If you’ve noticed asthma symptoms worsening at certain times of the year, you probably have seasonal asthma. There are a lot of indoor and outdoor allergens that can trigger an allergic asthma reaction. If you experience seasonal asthma, keep reading to learn what may be causing it - and what you can do about it.
Symptoms of Seasonal Asthma
Sufferers of seasonal asthma may experience a variety of symptoms. The primary ones include:
- Chest pain/tightness
- Difficulty breathing
Common Causes of Seasonal Asthma
Unfortunately for most seasonal asthma sufferers, there seems to be no end to the supply of causes. Here are the most common that you might experience when the seasons shift.
Pollen is a powdery substance produced by a variety of plants that helps them reproduce. Pollen is so light that it is often carried away by the wind. When inhaled, the pollen can trigger an allergic reaction or cause asthma symptoms to increase.
Pollen shows up a lot of the year. In the spring, tree pollen is a problem. Summer features grass pollen, while fall has ragweed pollen.
Cold weather usually drives people indoors to escape unpleasant conditions. While you may be warmer indoors, you’re also exposed to several asthma triggers for longer periods of time. Dust mites, pet dander, mold, and even pests like cockroaches can cause your symptoms to show up.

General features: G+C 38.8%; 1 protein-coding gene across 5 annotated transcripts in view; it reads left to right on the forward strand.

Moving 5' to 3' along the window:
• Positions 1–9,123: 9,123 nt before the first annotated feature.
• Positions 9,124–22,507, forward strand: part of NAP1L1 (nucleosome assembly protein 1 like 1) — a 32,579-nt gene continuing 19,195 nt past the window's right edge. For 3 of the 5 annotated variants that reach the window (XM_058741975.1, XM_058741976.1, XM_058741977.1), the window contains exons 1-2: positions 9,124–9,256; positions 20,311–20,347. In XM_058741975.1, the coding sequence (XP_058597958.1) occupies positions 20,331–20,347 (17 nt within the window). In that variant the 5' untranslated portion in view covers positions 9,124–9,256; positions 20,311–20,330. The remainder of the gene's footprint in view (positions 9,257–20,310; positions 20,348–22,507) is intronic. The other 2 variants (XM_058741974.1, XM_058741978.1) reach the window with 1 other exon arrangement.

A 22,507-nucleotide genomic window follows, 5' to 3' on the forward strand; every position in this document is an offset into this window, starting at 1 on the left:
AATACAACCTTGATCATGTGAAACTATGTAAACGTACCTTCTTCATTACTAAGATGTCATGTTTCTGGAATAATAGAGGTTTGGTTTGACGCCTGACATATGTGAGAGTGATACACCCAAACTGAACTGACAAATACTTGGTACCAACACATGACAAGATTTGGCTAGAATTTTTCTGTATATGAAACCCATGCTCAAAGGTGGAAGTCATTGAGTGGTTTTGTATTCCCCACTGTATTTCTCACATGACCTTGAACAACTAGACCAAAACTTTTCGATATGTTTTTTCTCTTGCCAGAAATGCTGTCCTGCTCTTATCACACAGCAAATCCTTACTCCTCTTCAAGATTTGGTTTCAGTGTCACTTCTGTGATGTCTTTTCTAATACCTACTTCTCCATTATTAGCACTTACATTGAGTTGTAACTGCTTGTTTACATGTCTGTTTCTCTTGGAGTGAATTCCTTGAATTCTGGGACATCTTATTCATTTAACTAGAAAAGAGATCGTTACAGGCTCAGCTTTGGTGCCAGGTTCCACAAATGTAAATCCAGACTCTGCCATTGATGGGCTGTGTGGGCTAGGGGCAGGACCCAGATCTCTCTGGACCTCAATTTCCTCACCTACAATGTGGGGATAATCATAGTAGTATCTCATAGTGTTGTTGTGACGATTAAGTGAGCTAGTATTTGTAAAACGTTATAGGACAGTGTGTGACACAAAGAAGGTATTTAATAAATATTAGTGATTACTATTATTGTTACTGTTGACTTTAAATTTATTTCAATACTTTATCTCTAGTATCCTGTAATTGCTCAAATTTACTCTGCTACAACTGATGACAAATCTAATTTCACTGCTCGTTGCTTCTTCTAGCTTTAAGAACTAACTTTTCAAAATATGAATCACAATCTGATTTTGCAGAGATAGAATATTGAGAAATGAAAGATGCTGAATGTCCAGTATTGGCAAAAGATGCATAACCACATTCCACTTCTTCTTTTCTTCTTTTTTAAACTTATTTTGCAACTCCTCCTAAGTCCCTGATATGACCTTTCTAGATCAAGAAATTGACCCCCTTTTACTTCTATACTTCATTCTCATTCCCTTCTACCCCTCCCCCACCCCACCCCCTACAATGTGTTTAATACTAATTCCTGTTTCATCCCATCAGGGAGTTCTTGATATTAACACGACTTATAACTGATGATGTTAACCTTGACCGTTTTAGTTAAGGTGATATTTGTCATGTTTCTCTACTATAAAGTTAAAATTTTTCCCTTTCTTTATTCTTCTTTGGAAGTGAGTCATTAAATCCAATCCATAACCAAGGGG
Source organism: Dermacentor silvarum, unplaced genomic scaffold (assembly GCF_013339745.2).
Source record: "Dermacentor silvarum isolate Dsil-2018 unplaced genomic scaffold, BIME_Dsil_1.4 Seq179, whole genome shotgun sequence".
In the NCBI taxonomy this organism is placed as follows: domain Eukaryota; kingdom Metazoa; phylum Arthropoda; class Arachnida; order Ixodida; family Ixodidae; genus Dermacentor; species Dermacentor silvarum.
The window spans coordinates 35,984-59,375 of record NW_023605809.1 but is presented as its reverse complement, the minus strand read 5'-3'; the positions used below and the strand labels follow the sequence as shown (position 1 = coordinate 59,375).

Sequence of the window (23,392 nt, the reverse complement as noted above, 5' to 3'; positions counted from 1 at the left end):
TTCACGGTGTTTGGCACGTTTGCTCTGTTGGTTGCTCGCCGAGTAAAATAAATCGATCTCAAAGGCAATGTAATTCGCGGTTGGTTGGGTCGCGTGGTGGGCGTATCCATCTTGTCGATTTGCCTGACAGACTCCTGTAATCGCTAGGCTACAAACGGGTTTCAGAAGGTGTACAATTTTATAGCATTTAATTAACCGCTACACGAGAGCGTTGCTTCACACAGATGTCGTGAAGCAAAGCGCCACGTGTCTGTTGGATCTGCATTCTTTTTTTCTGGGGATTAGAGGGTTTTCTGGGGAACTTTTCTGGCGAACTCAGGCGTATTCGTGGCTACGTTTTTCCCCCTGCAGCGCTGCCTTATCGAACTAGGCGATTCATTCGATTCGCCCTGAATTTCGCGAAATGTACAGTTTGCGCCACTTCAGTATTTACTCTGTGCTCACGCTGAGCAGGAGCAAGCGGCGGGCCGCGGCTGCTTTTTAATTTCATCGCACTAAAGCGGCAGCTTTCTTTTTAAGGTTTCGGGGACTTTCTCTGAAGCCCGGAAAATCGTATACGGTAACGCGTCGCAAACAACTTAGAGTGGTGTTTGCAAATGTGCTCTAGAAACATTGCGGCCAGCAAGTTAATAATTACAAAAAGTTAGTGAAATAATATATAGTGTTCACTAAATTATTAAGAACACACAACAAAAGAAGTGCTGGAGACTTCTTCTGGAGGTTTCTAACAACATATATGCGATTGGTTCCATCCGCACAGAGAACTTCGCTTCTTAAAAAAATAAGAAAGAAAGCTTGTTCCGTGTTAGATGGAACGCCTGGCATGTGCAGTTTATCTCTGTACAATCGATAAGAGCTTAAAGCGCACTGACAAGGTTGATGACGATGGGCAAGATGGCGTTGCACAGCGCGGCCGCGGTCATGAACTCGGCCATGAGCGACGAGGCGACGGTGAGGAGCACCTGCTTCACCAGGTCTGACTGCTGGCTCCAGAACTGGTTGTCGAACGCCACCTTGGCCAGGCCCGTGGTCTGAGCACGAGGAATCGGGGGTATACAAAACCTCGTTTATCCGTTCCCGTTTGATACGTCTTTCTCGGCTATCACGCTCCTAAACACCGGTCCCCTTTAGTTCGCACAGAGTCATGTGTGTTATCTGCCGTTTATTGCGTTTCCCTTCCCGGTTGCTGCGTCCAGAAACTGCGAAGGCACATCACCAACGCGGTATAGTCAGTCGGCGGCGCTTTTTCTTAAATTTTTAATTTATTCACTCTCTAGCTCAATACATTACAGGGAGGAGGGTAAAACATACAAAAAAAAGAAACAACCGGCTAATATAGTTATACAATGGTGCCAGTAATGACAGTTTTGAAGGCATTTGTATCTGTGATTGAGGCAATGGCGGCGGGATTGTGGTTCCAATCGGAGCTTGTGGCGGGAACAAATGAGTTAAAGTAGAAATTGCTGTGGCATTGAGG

Whether you live in a humid or dry climate, high temperatures can easily spark your seasonal asthma. Dry air can irritate the nasal passage and make it more sensitive to pollen and other irritants. Hot, humid weather can cause the nasal passage to tighten up, making it harder to breathe.
Mold and Mildew
Mold and mildew can trigger seasonal asthma in summer, fall, and winter primarily. There are different types that can cause asthma symptoms, both indoor and outdoor.
If you are active outdoors in the warmer months, you may be susceptible to mold on fallen trees. During the winter, indoor mold from damp conditions can also affect your breathing.
What To Do About Seasonal Asthma
If you’re like millions of people with seasonal asthma, you may not even know you have it! Double-check all the above-listed triggers to see if any of them could be causing your symptoms.
Once you identify your trigger, it’s time to think about treatment. Here are the common options:
- Inhalers reduce inflammation in the respiratory system to make breathing easier.
- Rescue medications are used in emergency situations for quick relief.
- Mast cell stabilizers are medications that can stop allergic reactions.
- Leukotriene modifiers stop chemical activity that leads to inflammation.
Not sure what the best treatment for your seasonal asthma is? Head to your nearest urgent care center for treatment, advice, or testing!
Seasonal asthma causing you discomfort? Make sure to visit AFC Urgent Care Braintree to evaluate any sudden respiratory symptoms.